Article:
My father, Ernest Brown, like many of those who came through the war, didn’t talk an awful lot about his war years. I know that he tried to enlist in 1916 when he was 17 and he was turned away and told to come back, and he enlisted a year later on his 18th birthday in 1917. He was enlisted into the Somerset Light Infantry, which was the same regiment as Harry Patch, and then transferred to the King’s Royal Rifle Corps to build up their numbers when they were posted to France. He fought on Camel Hill in France, which is near Passchendaele. When the war finished, his unit marched into Germany and then he was posted to Holland to guard the ration boats that were coming in to feed the hungry in Europe. He was finally discharged in 1920.
He did tell me a couple of stories. One of them was about when his crew were having a bit of a hard time. They’d come out of the front line and they were just chatting and one of them said that if you painted a strip of iodine down a cigarette and smoked it, it affected the rhythm of your heart and if they did that they could go and perhaps report sick and get a bit of a rest for a while. So they broke up their first aid packs and did this and set off to report sick. They got halfway to the first-aid post and suddenly they came under bombardment from the Germans. So they dived into a ditch for cover and realised they were next to an ammunition dump! They quickly shot out of there, and eventually made their way to the first-aid post and were just queueing up there when the Sergeant came along and said, “What do you men want?” “Sick parade, sir”. “There’s no sick parade today, get back to where you came from.” So after all that their plan didn’t work.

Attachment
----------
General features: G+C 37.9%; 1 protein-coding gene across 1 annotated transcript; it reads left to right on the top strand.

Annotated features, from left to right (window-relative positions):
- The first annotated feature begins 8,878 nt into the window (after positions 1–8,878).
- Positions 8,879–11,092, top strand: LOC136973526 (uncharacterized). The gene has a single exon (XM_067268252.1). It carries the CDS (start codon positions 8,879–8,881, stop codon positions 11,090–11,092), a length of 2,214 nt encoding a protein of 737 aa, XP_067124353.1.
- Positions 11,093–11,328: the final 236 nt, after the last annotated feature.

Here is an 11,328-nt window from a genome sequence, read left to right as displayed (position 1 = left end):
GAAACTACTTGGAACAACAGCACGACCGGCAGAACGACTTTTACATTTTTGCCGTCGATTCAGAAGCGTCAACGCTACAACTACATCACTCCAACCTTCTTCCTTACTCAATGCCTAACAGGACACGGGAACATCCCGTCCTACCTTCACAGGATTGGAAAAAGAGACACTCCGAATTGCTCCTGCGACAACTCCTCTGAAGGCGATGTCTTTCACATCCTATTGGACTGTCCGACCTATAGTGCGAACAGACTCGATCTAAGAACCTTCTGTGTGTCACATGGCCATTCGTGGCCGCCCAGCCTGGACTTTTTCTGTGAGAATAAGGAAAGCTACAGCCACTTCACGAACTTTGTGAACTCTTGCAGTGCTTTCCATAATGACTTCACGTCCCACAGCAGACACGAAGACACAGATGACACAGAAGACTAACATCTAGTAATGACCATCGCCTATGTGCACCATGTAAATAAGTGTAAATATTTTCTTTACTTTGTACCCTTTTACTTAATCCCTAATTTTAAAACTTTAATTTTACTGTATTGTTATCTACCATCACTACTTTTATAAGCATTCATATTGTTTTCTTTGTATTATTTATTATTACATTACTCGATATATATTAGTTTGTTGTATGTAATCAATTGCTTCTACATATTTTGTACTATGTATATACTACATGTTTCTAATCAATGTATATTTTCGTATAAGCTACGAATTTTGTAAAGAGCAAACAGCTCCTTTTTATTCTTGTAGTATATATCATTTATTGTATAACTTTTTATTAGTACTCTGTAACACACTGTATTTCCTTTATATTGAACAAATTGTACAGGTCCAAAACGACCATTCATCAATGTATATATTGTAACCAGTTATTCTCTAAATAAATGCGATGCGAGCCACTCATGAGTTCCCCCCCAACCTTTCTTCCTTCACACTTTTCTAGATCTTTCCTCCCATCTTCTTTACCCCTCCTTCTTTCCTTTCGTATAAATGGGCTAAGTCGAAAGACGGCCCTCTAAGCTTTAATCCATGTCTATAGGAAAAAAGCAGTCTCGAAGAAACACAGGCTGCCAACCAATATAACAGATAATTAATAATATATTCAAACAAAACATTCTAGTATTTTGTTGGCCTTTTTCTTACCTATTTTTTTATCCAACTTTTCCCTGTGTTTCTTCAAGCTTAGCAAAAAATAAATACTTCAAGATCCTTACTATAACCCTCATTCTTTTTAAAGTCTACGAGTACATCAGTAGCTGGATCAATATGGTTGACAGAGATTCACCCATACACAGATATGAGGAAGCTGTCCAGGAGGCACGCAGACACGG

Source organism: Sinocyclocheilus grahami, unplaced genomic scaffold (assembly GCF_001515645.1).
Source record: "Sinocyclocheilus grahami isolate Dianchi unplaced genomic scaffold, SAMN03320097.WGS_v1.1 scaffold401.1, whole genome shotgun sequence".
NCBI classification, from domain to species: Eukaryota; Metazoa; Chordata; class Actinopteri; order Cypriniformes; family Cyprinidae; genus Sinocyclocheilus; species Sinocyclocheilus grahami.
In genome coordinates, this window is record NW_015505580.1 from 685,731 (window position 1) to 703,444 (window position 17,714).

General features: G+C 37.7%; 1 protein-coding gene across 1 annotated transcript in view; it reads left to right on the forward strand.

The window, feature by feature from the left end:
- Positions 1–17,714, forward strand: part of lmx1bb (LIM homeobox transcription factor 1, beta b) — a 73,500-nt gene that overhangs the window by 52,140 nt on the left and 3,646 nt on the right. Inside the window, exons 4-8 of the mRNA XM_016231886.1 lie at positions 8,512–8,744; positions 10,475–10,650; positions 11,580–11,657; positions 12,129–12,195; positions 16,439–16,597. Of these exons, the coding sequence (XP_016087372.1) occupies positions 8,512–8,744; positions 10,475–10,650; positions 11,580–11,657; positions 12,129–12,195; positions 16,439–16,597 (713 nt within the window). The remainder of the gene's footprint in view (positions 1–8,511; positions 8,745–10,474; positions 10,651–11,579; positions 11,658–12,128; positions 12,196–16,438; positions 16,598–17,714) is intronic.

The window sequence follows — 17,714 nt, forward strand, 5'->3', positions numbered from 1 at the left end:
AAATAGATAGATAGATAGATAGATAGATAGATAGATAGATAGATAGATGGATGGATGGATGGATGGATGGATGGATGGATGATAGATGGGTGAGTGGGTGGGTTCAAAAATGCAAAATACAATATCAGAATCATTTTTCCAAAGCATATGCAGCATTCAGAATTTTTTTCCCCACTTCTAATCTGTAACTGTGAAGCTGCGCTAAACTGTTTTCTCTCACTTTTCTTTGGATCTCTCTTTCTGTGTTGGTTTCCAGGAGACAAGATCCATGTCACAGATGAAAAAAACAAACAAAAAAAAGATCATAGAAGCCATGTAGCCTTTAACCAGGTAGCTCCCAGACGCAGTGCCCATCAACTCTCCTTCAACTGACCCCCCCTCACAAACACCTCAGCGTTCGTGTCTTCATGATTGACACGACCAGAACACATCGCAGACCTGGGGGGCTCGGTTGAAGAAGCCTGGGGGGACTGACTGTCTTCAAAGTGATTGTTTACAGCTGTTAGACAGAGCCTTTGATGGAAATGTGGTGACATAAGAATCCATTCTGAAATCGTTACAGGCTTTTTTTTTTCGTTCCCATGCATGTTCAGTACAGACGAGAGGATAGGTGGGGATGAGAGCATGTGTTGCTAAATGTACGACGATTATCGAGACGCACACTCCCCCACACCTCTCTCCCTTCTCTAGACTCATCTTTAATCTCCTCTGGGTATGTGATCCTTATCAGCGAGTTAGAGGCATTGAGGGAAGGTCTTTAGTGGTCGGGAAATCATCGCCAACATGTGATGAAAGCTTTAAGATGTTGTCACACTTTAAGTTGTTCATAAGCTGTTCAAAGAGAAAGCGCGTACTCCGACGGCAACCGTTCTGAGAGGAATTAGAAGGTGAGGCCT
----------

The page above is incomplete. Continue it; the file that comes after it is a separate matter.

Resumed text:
Later, of course, just before my father’s 100th birthday, France decided to honour all its veterans and dad was awarded the Légion d’honneur. Although he died before he actually received the medal and certificate, knowing that he’d been honoured for his services during the war meant a lot to him. It means a lot to me too.
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